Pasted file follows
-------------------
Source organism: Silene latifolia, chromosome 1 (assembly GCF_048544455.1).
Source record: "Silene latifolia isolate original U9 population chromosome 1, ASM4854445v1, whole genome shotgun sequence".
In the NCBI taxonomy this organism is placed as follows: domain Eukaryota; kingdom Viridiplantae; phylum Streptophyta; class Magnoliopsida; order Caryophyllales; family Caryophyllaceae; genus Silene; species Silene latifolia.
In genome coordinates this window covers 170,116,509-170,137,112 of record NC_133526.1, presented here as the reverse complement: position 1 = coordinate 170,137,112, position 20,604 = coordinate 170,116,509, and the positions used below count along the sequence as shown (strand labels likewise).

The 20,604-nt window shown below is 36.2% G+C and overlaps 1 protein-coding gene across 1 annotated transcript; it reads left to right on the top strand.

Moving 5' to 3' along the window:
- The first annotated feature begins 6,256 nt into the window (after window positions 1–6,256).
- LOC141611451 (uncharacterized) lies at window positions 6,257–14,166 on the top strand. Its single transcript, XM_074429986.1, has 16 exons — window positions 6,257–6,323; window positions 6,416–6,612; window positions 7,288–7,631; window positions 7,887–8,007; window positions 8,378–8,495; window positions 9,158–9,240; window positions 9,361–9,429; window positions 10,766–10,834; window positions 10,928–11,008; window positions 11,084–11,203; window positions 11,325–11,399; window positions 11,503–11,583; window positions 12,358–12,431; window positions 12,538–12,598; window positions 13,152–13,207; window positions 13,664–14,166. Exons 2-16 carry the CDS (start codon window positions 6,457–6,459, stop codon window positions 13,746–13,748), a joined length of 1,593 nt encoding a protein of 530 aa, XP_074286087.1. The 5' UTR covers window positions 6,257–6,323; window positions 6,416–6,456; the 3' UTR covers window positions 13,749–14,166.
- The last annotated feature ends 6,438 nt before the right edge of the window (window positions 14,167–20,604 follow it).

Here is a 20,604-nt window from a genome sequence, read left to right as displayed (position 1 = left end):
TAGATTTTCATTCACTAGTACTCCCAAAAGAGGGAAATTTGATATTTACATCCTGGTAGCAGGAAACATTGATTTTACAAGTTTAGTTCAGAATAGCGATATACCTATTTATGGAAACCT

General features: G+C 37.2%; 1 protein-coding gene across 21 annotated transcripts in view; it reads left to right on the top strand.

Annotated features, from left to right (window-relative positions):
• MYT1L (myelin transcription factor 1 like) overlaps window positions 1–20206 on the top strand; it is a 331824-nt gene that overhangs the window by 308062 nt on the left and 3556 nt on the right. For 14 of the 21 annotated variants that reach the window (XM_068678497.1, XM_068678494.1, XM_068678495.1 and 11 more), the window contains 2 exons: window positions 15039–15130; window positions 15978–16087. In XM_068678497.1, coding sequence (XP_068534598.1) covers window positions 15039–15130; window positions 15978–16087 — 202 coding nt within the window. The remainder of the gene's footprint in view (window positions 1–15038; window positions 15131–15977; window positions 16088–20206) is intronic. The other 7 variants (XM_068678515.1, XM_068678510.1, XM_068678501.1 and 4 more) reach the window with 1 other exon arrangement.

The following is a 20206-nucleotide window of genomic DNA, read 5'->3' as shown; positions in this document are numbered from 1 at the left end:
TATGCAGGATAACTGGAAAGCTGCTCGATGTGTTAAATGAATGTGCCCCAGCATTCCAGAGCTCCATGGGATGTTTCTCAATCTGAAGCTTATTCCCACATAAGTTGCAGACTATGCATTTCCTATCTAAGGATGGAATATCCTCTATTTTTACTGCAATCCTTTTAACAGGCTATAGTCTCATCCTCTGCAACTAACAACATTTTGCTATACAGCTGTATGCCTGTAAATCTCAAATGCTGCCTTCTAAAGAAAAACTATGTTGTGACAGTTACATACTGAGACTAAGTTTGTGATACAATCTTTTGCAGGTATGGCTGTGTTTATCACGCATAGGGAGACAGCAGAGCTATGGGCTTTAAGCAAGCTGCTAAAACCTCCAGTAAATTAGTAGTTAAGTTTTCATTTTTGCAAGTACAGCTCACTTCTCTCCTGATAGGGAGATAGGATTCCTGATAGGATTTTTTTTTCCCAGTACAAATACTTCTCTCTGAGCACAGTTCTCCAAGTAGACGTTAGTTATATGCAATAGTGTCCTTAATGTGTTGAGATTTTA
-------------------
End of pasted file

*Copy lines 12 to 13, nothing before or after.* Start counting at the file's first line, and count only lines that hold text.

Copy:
General features: G+C 37.2%; 1 protein-coding gene across 21 annotated transcripts in view; it reads left to right on the top strand.

Annotated features, from left to right (window-relative positions):